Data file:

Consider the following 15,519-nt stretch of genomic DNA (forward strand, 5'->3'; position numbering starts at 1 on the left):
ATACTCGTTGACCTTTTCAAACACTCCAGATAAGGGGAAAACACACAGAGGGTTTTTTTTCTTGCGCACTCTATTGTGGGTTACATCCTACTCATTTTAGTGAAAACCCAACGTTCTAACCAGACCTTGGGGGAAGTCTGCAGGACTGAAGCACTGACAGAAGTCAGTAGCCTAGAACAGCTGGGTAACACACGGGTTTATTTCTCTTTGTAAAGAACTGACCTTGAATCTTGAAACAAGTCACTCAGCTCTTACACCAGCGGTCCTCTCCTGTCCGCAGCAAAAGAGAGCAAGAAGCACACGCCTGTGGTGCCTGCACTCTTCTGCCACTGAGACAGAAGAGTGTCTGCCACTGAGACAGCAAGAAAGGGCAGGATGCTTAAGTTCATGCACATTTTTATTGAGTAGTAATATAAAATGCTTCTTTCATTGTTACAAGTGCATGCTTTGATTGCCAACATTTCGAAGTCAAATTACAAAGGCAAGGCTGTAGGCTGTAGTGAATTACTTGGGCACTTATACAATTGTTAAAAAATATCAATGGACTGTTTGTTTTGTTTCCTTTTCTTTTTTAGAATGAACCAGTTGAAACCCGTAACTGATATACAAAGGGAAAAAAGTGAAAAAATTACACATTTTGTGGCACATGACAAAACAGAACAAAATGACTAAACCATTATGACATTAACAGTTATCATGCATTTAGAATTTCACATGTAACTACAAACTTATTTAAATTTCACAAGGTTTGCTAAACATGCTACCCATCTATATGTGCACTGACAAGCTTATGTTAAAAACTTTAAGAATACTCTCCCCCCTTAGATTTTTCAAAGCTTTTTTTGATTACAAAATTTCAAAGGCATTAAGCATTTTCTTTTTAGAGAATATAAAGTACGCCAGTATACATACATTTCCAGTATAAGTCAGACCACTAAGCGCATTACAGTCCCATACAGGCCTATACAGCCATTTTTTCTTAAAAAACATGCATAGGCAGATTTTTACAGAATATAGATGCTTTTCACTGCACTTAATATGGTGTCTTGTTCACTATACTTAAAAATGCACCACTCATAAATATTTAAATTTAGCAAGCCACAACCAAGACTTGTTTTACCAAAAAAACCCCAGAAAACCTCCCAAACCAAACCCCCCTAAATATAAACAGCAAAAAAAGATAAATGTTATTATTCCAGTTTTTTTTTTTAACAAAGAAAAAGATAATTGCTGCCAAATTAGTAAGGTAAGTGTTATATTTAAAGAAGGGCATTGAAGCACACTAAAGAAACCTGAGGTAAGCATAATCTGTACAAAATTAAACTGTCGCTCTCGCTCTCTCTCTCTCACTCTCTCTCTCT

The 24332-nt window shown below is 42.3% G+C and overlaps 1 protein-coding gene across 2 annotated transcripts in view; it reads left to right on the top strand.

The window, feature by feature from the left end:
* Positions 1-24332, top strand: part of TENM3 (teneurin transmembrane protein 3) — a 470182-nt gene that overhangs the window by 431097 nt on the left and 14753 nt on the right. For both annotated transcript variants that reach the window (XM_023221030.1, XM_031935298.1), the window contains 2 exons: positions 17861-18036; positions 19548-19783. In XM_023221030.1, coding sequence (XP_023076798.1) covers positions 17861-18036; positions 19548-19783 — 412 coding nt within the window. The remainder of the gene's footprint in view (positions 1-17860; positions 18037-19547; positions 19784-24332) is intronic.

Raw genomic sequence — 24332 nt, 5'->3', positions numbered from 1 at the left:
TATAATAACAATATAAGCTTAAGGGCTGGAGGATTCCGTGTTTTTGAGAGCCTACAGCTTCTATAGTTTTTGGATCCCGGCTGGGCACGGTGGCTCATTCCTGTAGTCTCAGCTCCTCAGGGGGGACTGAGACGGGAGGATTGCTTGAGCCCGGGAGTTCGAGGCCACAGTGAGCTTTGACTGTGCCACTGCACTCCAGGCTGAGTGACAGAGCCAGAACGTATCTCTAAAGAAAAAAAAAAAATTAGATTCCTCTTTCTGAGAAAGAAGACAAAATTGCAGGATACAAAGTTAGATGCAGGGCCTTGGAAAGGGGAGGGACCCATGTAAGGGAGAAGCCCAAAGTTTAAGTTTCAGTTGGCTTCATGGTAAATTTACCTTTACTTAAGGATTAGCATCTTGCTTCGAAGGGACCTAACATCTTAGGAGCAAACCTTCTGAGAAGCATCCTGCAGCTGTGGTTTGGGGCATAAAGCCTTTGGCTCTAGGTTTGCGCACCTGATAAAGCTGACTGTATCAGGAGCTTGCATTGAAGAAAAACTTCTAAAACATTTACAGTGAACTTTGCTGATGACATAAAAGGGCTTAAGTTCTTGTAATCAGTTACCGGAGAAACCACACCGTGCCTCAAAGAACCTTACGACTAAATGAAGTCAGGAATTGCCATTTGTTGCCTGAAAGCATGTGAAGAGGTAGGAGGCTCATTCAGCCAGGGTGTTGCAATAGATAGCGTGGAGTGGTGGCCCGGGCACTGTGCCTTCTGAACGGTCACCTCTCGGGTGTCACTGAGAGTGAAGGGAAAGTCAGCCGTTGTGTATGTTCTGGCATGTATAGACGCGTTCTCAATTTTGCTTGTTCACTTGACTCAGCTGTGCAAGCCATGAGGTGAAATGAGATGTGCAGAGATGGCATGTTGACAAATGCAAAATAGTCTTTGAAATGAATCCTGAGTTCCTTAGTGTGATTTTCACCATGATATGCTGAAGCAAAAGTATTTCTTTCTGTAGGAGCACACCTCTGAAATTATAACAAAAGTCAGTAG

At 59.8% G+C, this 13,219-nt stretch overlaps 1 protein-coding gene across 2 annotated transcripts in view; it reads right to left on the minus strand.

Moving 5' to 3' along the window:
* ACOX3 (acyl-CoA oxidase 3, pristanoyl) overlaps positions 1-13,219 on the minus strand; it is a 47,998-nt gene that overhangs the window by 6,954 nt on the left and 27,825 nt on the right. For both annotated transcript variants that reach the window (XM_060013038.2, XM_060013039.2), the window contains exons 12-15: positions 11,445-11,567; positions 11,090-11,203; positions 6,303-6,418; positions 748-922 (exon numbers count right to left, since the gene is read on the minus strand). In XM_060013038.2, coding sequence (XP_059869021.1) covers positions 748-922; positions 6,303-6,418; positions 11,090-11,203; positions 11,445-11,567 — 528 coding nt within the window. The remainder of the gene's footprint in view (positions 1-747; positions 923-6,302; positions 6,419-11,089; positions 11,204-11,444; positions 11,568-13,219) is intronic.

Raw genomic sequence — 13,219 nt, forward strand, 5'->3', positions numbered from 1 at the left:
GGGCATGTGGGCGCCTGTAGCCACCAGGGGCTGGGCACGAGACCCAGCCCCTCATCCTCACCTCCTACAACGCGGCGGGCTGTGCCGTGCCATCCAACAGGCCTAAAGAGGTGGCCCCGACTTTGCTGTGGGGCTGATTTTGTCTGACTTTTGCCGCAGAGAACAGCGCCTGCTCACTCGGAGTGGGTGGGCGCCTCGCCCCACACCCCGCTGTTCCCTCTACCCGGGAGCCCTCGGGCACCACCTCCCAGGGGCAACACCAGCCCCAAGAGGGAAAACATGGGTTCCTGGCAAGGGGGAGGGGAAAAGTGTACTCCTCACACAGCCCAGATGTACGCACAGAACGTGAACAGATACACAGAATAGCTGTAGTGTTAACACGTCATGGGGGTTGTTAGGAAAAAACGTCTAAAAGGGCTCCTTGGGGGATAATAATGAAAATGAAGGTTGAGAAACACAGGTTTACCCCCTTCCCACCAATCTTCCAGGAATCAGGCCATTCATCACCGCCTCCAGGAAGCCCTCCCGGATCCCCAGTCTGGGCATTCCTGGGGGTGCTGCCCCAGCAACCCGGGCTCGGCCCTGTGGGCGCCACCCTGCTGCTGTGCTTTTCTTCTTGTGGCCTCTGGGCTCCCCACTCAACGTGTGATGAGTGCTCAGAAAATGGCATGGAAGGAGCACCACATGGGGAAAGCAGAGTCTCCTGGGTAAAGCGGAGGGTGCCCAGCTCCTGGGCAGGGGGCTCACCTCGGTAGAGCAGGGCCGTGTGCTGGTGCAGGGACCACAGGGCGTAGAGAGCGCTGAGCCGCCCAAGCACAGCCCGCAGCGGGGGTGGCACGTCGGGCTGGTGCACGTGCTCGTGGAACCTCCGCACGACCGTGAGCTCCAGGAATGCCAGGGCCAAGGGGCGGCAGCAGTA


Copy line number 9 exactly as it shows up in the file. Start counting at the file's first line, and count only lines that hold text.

Moving 5' to 3' along the window: